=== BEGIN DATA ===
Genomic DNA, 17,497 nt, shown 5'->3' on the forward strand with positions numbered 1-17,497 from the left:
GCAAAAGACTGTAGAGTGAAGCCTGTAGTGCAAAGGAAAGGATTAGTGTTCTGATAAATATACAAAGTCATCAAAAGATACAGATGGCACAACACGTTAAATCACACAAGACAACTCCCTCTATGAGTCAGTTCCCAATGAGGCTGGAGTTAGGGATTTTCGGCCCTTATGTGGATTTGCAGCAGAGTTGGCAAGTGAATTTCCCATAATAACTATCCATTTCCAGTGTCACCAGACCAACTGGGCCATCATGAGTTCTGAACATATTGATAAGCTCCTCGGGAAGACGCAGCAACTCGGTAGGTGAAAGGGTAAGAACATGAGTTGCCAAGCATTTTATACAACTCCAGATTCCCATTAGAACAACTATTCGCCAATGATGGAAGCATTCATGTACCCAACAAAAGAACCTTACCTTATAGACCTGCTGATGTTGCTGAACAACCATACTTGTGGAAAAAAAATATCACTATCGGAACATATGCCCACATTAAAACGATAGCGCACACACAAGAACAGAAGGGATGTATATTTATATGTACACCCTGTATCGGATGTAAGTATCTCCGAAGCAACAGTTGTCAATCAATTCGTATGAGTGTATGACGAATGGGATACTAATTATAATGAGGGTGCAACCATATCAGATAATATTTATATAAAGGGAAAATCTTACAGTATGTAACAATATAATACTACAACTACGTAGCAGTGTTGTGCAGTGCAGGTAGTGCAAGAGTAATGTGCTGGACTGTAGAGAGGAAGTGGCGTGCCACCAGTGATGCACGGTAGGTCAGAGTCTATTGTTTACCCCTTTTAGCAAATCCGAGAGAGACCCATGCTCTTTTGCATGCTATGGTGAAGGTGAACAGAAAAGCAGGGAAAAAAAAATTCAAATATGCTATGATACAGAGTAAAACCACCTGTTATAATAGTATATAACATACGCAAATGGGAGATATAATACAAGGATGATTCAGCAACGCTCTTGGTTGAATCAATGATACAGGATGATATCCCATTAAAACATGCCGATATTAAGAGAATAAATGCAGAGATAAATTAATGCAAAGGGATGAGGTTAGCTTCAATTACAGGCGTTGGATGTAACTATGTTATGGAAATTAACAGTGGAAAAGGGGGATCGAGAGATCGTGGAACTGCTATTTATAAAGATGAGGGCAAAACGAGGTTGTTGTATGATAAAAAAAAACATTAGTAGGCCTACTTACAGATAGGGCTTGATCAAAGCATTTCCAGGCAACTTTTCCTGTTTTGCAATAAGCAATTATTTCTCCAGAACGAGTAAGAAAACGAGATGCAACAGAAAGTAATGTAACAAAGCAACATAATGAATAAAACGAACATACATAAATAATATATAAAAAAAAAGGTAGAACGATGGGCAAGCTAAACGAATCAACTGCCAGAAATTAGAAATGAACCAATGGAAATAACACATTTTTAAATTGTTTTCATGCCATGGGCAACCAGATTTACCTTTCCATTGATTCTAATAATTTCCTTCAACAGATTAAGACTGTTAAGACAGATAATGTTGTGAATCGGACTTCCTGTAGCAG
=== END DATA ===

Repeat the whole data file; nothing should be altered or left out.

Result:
Genomic DNA, 17,497 nt, shown 5'->3' on the forward strand with positions numbered 1-17,497 from the left:
GCAAAAGACTGTAGAGTGAAGCCTGTAGTGCAAAGGAAAGGATTAGTGTTCTGATAAATATACAAAGTCATCAAAAGATACAGATGGCACAACACGTTAAATCACACAAGACAACTCCCTCTATGAGTCAGTTCCCAATGAGGCTGGAGTTAGGGATTTTCGGCCCTTATGTGGATTTGCAGCAGAGTTGGCAAGTGAATTTCCCATAATAACTATCCATTTCCAGTGTCACCAGACCAACTGGGCCATCATGAGTTCTGAACATATTGATAAGCTCCTCGGGAAGACGCAGCAACTCGGTAGGTGAAAGGGTAAGAACATGAGTTGCCAAGCATTTTATACAACTCCAGATTCCCATTAGAACAACTATTCGCCAATGATGGAAGCATTCATGTACCCAACAAAAGAACCTTACCTTATAGACCTGCTGATGTTGCTGAACAACCATACTTGTGGAAAAAAAATATCACTATCGGAACATATGCCCACATTAAAACGATAGCGCACACACAAGAACAGAAGGGATGTATATTTATATGTACACCCTGTATCGGATGTAAGTATCTCCGAAGCAACAGTTGTCAATCAATTCGTATGAGTGTATGACGAATGGGATACTAATTATAATGAGGGTGCAACCATATCAGATAATATTTATATAAAGGGAAAATCTTACAGTATGTAACAATATAATACTACAACTACGTAGCAGTGTTGTGCAGTGCAGGTAGTGCAAGAGTAATGTGCTGGACTGTAGAGAGGAAGTGGCGTGCCACCAGTGATGCACGGTAGGTCAGAGTCTATTGTTTACCCCTTTTAGCAAATCCGAGAGAGACCCATGCTCTTTTGCATGCTATGGTGAAGGTGAACAGAAAAGCAGGGAAAAAAAAATTCAAATATGCTATGATACAGAGTAAAACCACCTGTTATAATAGTATATAACATACGCAAATGGGAGATATAATACAAGGATGATTCAGCAACGCTCTTGGTTGAATCAATGATACAGGATGATATCCCATTAAAACATGCCGATATTAAGAGAATAAATGCAGAGATAAATTAATGCAAAGGGATGAGGTTAGCTTCAATTACAGGCGTTGGATGTAACTATGTTATGGAAATTAACAGTGGAAAAGGGGGATCGAGAGATCGTGGAACTGCTATTTATAAAGATGAGGGCAAAACGAGGTTGTTGTATGATAAAAAAAAACATTAGTAGGCCTACTTACAGATAGGGCTTGATCAAAGCATTTCCAGGCAACTTTTCCTGTTTTGCAATAAGCAATTATTTCTCCAGAACGAGTAAGAAAACGAGATGCAACAGAAAGTAATGTAACAAAGCAACATAATGAATAAAACGAACATACATAAATAATATATAAAAAAAAAGGTAGAACGATGGGCAAGCTAAACGAATCAACTGCCAGAAATTAGAAATGAACCAATGGAAATAACACATTTTTAAATTGTTTTCATGCCATGGGCAACCAGATTTACCTTTCCATTGATTCTAATAATTTCCTTCAACAGATTAAGACTGTTAAGACAGATAATGTTGTGAATCGGACTTCCTGTAGCAG